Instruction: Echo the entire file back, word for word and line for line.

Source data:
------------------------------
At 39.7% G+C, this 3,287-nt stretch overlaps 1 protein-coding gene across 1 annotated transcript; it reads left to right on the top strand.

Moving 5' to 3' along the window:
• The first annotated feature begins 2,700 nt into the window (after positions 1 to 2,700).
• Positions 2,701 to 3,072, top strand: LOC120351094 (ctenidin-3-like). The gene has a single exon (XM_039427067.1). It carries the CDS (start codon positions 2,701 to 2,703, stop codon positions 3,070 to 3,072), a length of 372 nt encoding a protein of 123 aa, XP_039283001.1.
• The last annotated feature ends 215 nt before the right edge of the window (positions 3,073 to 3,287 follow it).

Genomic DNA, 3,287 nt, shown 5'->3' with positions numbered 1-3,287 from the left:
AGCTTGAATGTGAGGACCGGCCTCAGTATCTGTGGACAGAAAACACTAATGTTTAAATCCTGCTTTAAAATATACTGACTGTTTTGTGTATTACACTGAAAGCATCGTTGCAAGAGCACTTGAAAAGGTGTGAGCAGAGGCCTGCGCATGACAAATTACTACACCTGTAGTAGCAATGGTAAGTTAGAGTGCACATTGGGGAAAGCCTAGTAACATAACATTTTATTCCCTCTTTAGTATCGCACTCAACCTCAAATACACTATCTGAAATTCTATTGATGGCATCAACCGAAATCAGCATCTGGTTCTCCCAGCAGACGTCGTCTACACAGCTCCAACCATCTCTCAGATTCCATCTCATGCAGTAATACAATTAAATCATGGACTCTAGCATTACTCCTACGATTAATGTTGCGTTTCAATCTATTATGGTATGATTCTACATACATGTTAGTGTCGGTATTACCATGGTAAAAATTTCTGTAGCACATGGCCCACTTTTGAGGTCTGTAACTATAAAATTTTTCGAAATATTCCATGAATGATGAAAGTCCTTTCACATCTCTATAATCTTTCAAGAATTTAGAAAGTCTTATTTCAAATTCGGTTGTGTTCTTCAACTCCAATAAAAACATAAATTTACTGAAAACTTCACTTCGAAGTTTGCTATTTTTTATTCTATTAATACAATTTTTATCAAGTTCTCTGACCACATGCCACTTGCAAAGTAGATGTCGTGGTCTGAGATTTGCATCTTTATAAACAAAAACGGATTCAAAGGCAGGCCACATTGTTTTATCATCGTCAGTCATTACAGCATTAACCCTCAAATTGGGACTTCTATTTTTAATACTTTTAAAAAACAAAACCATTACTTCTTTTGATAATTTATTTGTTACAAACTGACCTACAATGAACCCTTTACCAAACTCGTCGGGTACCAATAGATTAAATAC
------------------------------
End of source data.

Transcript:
At 39.7% G+C, this 3,287-nt stretch overlaps 1 protein-coding gene across 1 annotated transcript; it reads left to right on the top strand.

Moving 5' to 3' along the window:
• The first annotated feature begins 2,700 nt into the window (after positions 1 to 2,700).
• Positions 2,701 to 3,072, top strand: LOC120351094 (ctenidin-3-like). The gene has a single exon (XM_039427067.1). It carries the CDS (start codon positions 2,701 to 2,703, stop codon positions 3,070 to 3,072), a length of 372 nt encoding a protein of 123 aa, XP_039283001.1.
• The last annotated feature ends 215 nt before the right edge of the window (positions 3,073 to 3,287 follow it).

Genomic DNA, 3,287 nt, shown 5'->3' with positions numbered 1-3,287 from the left:
AGCTTGAATGTGAGGACCGGCCTCAGTATCTGTGGACAGAAAACACTAATGTTTAAATCCTGCTTTAAAATATACTGACTGTTTTGTGTATTACACTGAAAGCATCGTTGCAAGAGCACTTGAAAAGGTGTGAGCAGAGGCCTGCGCATGACAAATTACTACACCTGTAGTAGCAATGGTAAGTTAGAGTGCACATTGGGGAAAGCCTAGTAACATAACATTTTATTCCCTCTTTAGTATCGCACTCAACCTCAAATACACTATCTGAAATTCTATTGATGGCATCAACCGAAATCAGCATCTGGTTCTCCCAGCAGACGTCGTCTACACAGCTCCAACCATCTCTCAGATTCCATCTCATGCAGTAATACAATTAAATCATGGACTCTAGCATTACTCCTACGATTAATGTTGCGTTTCAATCTATTATGGTATGATTCTACATACATGTTAGTGTCGGTATTACCATGGTAAAAATTTCTGTAGCACATGGCCCACTTTTGAGGTCTGTAACTATAAAATTTTTCGAAATATTCCATGAATGATGAAAGTCCTTTCACATCTCTATAATCTTTCAAGAATTTAGAAAGTCTTATTTCAAATTCGGTTGTGTTCTTCAACTCCAATAAAAACATAAATTTACTGAAAACTTCACTTCGAAGTTTGCTATTTTTTATTCTATTAATACAATTTTTATCAAGTTCTCTGACCACATGCCACTTGCAAAGTAGATGTCGTGGTCTGAGATTTGCATCTTTATAAACAAAAACGGATTCAAAGGCAGGCCACATTGTTTTATCATCGTCAGTCATTACAGCATTAACCCTCAAATTGGGACTTCTATTTTTAATACTTTTAAAAAACAAAACCATTACTTCTTTTGATAATTTATTTGTTACAAACTGACCTACAATGAACCCTTTACCAAACTCGTCGGGTACCAATAGATTAAATAC